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Ashfield family in Catalonia’s 250-mile ‘human chain’

  • In this photo taken on June. 29, 2013, supporters hold their "estelada" flags as they attend to a pro-independence festival in the Nou Camp stadium in Barcelona, Spain. The Spanish region of Catalonia is set to see possibly its largest ever pro-independence rally on Wednesday when organizers are hoping to surpass the around one million people who took to streets of Barcelona last year, many of whom called for a free state. Besides the traditional march in Barcelona held on the regional holiday of Sept. 11, a pro-independence grass roots group has organized a human chain stretching for over 400 kilometers north and south across the economically powerful northeastern region.  (AP Photo/Emilio Morenatti)

    In this photo taken on June. 29, 2013, supporters hold their "estelada" flags as they attend to a pro-independence festival in the Nou Camp stadium in Barcelona, Spain. The Spanish region of Catalonia is set to see possibly its largest ever pro-independence rally on Wednesday when organizers are hoping to surpass the around one million people who took to streets of Barcelona last year, many of whom called for a free state. Besides the traditional march in Barcelona held on the regional holiday of Sept. 11, a pro-independence grass roots group has organized a human chain stretching for over 400 kilometers north and south across the economically powerful northeastern region. (AP Photo/Emilio Morenatti)

  • In this photo taken on June. 29, 2013, supporters make a mosaic with the words of Catalonia as they attend to a pro-independence festival in the Nou Camp stadium in Barcelona, Spain. The Spanish region of Catalonia is set to see possibly its largest ever pro-independence rally on Wednesday when organizers are hoping to surpass the around one million people who took to streets of Barcelona last year, many of whom called for a free state. Besides the traditional march in Barcelona held on the regional holiday of Sept. 11, a pro-independence grass roots group has organized a human chain stretching for over 400 kilometers north and south across the economically powerful northeastern region.  (AP Photo/Emilio Morenatti)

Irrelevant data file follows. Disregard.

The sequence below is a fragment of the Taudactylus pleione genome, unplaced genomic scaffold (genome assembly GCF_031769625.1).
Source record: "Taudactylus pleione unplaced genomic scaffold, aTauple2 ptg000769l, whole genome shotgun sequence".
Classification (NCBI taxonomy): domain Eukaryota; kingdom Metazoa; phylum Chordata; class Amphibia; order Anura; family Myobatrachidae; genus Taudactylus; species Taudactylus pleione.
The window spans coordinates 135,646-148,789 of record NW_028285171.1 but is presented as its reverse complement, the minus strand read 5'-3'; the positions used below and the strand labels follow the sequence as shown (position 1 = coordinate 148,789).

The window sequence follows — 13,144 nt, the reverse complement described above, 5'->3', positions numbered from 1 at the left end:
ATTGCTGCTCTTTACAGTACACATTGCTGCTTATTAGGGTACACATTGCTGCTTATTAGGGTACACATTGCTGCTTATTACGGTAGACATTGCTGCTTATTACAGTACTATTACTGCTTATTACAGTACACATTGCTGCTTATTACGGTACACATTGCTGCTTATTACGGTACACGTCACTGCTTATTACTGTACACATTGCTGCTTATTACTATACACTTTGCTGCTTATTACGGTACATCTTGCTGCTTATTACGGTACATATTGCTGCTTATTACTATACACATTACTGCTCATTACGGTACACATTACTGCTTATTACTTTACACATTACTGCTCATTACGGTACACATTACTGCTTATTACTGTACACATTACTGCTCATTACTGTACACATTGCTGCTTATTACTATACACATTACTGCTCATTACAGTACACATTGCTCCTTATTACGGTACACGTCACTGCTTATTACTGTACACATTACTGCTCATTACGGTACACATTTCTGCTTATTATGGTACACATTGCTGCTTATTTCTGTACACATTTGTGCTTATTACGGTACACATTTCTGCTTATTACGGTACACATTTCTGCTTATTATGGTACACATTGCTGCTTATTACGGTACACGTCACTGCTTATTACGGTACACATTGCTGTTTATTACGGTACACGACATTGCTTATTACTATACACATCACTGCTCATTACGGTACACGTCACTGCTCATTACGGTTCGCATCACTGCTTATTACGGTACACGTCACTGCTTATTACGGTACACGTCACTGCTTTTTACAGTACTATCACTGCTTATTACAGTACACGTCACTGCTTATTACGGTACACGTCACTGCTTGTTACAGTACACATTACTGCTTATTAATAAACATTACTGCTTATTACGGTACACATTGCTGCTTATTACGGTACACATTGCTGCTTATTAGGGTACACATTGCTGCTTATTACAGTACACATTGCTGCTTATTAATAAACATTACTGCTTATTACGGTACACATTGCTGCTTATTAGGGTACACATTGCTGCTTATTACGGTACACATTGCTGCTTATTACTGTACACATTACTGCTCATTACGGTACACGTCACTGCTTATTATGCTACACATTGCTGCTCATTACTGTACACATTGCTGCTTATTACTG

In this photo taken on June. 29, 2013, supporters make a mosaic with the words of Catalonia as they attend to a pro-independence festival in the Nou Camp stadium in Barcelona, Spain. The Spanish region of Catalonia is set to see possibly its largest ever pro-independence rally on Wednesday when organizers are hoping to surpass the around one million people who took to streets of Barcelona last year, many of whom called for a free state. Besides the traditional march in Barcelona held on the regional holiday of Sept. 11, a pro-independence grass roots group has organized a human chain stretching for over 400 kilometers north and south across the economically powerful northeastern region. (AP Photo/Emilio Morenatti)

  • In this photo taken on June. 29, 2013, supporters wave their "estelada" flags as they attend to a pro-independence festival in the Nou Camp stadium in Barcelona, Spain. The Spanish region of Catalonia is set to see possibly its largest ever pro-independence rally on Wednesday when organizers are hoping to surpass the around one million people who took to streets of Barcelona last year, many of whom called for a free state. Besides the traditional march in Barcelona held on the regional holiday of Sept. 11, a pro-independence grass roots group has organized a human chain stretching for over 400 kilometers north and south across the economically powerful northeastern region.  (AP Photo/Emilio Morenatti)

    In this photo taken on June. 29, 2013, supporters wave their "estelada" flags as they attend to a pro-independence festival in the Nou Camp stadium in Barcelona, Spain. The Spanish region of Catalonia is set to see possibly its largest ever pro-independence rally on Wednesday when organizers are hoping to surpass the around one million people who took to streets of Barcelona last year, many of whom called for a free state. Besides the traditional march in Barcelona held on the regional holiday of Sept. 11, a pro-independence grass roots group has organized a human chain stretching for over 400 kilometers north and south across the economically powerful northeastern region. (AP Photo/Emilio Morenatti)

  • In this photo taken on June. 20, 2013, a motorcycle driver wears a helmet decorated with a pro-independence flag in Barcelona, Spain. The Spanish region of Catalonia is set to see possibly its largest ever pro-independence rally on Wednesday when organizers are hoping to surpass the around one million people who took to streets of Barcelona last year, many of whom called for a free state. Besides the traditional march in Barcelona held on the regional holiday of Sept. 11, a pro-independence grass roots group has organized a human chain stretching for over 400 kilometers north and south across the economically powerful northeastern region.  (AP Photo/Emilio Morenatti)